Lawson urges King to resume plans for a "direct action project in Montgomery."
Dr. Martin L. King, Jr.
Southern Christian Leadership Conference
208 Auburn Avenue, N.E.
Atlanta 3, Georgia
First I should like to say that your recent bout with the powers of darkness in Georgia have only served to strengthen the struggle of the Negro for social justice and to increase the impact of nonviolence in the world and to further establish your stature as the mature voice of love in the world. That means much to us all and will mean even more to the hope for a new day across the world.
Wyatt [Walker] tells me that our plans for the SCLC direct action project in Montgomery are off because of your involvement with the so-called traffic case in Georgia. I simply want to register my feelings with you; namely, that this direct non-violent project remains an utter necessity for the present time and I believe that in your case there would be no confusion in the mind of the country or the world between it and the Georgia case. In fact, while the State of Georgia screamed about the traffic violation most people across the earth intuitively recognized your innocency which to me demonstrates a major fact of nonviolence. That is to say, it doesn't matter which law is used to intimidate or subjugate the struggle; what matters is the approach of innocency of the non-violent practitioner. I say this to reiterate that we should go ahead with the non-violent direct project in December.1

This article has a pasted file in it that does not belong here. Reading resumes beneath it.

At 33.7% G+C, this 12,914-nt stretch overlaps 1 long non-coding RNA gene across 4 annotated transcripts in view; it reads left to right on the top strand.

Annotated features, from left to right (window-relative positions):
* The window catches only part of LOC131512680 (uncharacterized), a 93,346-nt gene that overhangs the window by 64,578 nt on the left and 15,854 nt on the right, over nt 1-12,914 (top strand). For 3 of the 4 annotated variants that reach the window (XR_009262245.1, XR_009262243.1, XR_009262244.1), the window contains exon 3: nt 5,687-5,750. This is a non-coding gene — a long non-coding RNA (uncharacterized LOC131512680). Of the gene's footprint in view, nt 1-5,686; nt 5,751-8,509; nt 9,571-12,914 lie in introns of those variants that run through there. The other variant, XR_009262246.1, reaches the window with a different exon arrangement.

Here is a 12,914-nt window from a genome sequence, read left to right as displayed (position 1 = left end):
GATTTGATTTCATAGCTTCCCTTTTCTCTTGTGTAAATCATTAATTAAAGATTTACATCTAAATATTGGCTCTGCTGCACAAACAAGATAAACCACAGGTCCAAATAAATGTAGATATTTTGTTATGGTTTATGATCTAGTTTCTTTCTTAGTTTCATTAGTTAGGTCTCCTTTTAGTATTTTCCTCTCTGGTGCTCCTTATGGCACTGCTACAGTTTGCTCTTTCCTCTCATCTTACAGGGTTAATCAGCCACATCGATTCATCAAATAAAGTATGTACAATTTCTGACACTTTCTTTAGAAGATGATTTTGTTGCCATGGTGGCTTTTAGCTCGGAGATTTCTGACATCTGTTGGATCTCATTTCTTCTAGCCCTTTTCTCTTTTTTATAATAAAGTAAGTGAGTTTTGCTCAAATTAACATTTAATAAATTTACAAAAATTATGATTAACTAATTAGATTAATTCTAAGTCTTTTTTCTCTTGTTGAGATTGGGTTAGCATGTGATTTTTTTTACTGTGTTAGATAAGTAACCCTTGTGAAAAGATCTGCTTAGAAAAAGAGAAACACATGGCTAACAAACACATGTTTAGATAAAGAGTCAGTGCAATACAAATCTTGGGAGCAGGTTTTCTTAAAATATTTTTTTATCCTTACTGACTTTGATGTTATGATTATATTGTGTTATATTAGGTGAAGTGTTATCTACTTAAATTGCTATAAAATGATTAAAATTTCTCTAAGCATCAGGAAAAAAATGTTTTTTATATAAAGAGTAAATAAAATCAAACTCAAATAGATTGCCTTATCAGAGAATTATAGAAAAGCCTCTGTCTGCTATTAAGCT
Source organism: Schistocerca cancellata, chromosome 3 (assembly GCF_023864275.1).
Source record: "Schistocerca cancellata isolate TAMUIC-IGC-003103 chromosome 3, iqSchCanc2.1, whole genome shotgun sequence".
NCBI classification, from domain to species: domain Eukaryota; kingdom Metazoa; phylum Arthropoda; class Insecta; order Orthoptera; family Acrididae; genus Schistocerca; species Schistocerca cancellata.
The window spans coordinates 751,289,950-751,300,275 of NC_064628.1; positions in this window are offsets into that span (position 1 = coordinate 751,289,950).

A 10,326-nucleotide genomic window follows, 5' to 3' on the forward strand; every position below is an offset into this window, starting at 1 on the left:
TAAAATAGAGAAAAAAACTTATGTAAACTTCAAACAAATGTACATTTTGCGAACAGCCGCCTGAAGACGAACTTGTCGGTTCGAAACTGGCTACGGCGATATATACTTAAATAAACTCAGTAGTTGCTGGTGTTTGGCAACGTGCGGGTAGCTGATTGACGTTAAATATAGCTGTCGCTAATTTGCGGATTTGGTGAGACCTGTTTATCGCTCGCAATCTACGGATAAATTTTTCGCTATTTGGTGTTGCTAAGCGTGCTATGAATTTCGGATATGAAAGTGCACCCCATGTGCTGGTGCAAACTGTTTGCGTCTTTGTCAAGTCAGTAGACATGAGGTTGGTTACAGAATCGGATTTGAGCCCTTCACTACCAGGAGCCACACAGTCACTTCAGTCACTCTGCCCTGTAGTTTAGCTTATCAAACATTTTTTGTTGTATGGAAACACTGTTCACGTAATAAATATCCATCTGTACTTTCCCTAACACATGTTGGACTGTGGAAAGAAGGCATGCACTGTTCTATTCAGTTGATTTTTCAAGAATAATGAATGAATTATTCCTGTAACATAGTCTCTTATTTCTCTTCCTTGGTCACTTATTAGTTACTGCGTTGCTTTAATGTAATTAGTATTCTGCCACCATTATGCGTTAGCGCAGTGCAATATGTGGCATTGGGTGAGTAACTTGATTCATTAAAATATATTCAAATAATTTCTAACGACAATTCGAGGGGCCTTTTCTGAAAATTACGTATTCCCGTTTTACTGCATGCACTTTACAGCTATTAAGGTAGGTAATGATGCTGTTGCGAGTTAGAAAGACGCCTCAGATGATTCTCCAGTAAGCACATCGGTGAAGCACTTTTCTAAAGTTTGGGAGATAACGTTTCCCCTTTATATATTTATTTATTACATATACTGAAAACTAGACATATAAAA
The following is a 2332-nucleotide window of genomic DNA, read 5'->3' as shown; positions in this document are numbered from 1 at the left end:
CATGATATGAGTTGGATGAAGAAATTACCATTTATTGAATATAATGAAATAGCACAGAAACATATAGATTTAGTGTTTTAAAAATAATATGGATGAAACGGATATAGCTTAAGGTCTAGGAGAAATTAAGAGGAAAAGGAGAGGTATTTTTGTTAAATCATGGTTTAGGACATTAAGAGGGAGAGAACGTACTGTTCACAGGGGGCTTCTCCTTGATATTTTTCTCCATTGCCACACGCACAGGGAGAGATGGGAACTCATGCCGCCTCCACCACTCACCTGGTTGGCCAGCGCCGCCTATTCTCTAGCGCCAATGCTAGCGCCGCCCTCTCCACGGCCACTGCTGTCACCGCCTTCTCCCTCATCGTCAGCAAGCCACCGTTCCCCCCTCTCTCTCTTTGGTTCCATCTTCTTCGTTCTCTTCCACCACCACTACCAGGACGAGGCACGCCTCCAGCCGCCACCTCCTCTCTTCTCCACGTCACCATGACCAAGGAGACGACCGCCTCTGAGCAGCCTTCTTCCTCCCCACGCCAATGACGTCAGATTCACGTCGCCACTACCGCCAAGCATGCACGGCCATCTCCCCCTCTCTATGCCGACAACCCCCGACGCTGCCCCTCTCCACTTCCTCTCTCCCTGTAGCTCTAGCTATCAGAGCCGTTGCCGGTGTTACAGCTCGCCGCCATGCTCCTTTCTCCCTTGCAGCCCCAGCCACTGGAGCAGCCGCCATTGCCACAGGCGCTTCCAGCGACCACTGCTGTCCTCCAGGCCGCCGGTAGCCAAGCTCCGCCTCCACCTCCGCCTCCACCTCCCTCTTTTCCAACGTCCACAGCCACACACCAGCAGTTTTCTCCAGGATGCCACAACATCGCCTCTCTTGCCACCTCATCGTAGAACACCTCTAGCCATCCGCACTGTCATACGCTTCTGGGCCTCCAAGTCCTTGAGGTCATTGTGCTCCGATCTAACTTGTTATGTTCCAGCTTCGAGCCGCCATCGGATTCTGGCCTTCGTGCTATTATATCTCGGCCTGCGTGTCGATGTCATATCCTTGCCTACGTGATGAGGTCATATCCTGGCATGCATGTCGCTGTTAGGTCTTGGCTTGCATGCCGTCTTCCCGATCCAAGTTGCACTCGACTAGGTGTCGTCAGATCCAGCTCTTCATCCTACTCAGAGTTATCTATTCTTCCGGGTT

Incidentally, I also want to say that the Shreveport meeting was by all odds the best that I have attended in the past two years of SCLC.2 The whole spirit was one which made me deeply proud to be related to the SCLC and the struggle.
Best wishes to you.
J. M. Lawson, Jr.
1. It is unclear what project Lawson refers to, but in an 8 December speech to the MIA's annual nonviolence institute, Ralph Abernathy called for a boycott of Montgomery's segregated stores and business districts ("Local Negro Leader Asks Store Boycott," Montgomery Advertiser, 9 December 1960). On 9 December, Lawson addressed the institute's "Youth and Student Night" (MIA, "Program, Fifth anniversary and the Annual Institute on Nonviolence," 5 December-11 December 1960).
2. Lawson delivered "The Struggle and the Stone of Stumbling" and facilitated a workshop with King on nonviolence at SCLC's 11-13 October meeting in Shreveport, Louisiana (SCLC, Program, "Annual conference," 11 October-13 October 1960). For more on the meeting, see King, "Message from the President," 11 October-13 October 1960, pp. 517-518 in this volume.
MLKP-MBU, Martin Luther King, Jr., Papers, 1954-1968, Boston University, Boston, Mass.